Spondyloepiphyseal dysplasia

Spondyloepiphyseal dysplasia congenita

Spondyloepiphyseal dysplasia congenita (abbreviated to SED more often than SDC) is a rare disorder of bone growth that results in dwarfism, characteristic skeletal abnormalities, and occasionally problems with vision and hearing. The name of the condition indicates that it affects the bones of the spine (spondylo-) and the ends of bones (epiphyses), and that it is present from birth (congenital). The signs and symptoms of spondyloepiphyseal dysplasia congenita are similar to, but milder than, the related skeletal disorders achondrogenesis type 2 and hypochondrogenesis. Spondyloepiphyseal dysplasia congenita is a subtype of collagenopathy, types II and XI.

Presentation

People with spondyloepiphyseal dysplasia are short-statured from birth, with a very short trunk and neck and shortened limbs. Their hands and feet, however, are usually average-sized. Adult height ranges from 0.9 metres to just over 1.4 metres. Curvature of the spine (kyphoscoliosis and lordosis) progresses during childhood and can cause problems with breathing. Changes in the spinal bones (vertebrae) in the neck may also increase the risk of spinal cord damage. Other skeletal signs include flattened vertebrae (platyspondyly), a hip joint deformity in which the upper leg bones turn inward (coxa vara), and an inward- and downward-turning foot (called clubfoot). Decreased joint mobility and arthritis often develop early in life.

Medical texts often state a mild and variable change to facial features, although this appears to be unfounded. The cheekbones close to the nose may appear flattened. Some infants are born with an opening in the roof of the mouth, which is called a cleft palate. Severe nearsightedness (high myopia) is sometimes present, as are other eye problems that can affect vision such as detached retinas. About one-quarter of people with this condition have hearing loss.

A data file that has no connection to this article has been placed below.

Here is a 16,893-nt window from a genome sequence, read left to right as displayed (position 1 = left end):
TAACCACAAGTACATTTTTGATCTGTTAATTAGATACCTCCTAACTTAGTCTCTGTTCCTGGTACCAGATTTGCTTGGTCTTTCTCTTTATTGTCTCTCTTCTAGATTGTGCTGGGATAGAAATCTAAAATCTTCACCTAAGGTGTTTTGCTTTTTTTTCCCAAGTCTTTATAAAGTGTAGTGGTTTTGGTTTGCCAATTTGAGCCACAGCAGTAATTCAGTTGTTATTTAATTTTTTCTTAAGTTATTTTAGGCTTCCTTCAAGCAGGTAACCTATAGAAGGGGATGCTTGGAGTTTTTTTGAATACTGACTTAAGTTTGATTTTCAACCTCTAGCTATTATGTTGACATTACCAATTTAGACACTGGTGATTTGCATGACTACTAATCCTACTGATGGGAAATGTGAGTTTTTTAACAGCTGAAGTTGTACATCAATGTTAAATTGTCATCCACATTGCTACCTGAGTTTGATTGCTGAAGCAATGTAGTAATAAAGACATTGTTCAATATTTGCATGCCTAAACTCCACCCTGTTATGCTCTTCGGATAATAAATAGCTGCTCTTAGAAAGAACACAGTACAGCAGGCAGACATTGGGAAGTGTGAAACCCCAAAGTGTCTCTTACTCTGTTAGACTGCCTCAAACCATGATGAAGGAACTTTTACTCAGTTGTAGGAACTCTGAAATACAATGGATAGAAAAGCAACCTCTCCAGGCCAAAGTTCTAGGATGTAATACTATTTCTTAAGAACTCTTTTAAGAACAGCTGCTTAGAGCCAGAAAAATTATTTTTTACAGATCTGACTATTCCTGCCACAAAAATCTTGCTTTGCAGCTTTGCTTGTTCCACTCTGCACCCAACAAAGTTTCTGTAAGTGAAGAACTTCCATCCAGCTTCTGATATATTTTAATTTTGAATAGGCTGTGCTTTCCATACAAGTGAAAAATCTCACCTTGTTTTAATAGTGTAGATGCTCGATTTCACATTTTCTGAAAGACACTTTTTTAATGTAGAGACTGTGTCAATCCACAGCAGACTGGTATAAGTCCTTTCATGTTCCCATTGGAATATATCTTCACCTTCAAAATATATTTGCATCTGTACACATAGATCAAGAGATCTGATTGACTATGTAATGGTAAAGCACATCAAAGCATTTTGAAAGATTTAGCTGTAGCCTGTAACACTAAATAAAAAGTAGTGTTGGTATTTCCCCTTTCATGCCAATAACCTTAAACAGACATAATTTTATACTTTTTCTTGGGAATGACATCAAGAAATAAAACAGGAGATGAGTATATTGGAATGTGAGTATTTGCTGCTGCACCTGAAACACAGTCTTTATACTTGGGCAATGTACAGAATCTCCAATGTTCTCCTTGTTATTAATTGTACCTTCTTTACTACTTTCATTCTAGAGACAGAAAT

Causes

Spondyloepiphyseal dysplasia congenita is one of a spectrum of skeletal disorders caused by mutations in the COL2A1 gene. The protein made by this gene forms type II collagen, a molecule found mostly in cartilage and in the clear gel that fills the eyeball (the vitreous). Type II collagen is essential for the normal development of bones and other connective tissues. Mutations in the COL2A1 gene interfere with the assembly of type II collagen molecules, which prevents bones from developing properly and causes the signs and symptoms of this condition.

Spondyloepiphyseal dysplasia congenita is inherited in an autosomal dominant pattern, which means one copy of the altered gene is sufficient to cause the disorder.

Notable cases

Actor Warwick Davis's dwarfism has been attributed to spondyloepiphyseal dysplasia congenita.

External links

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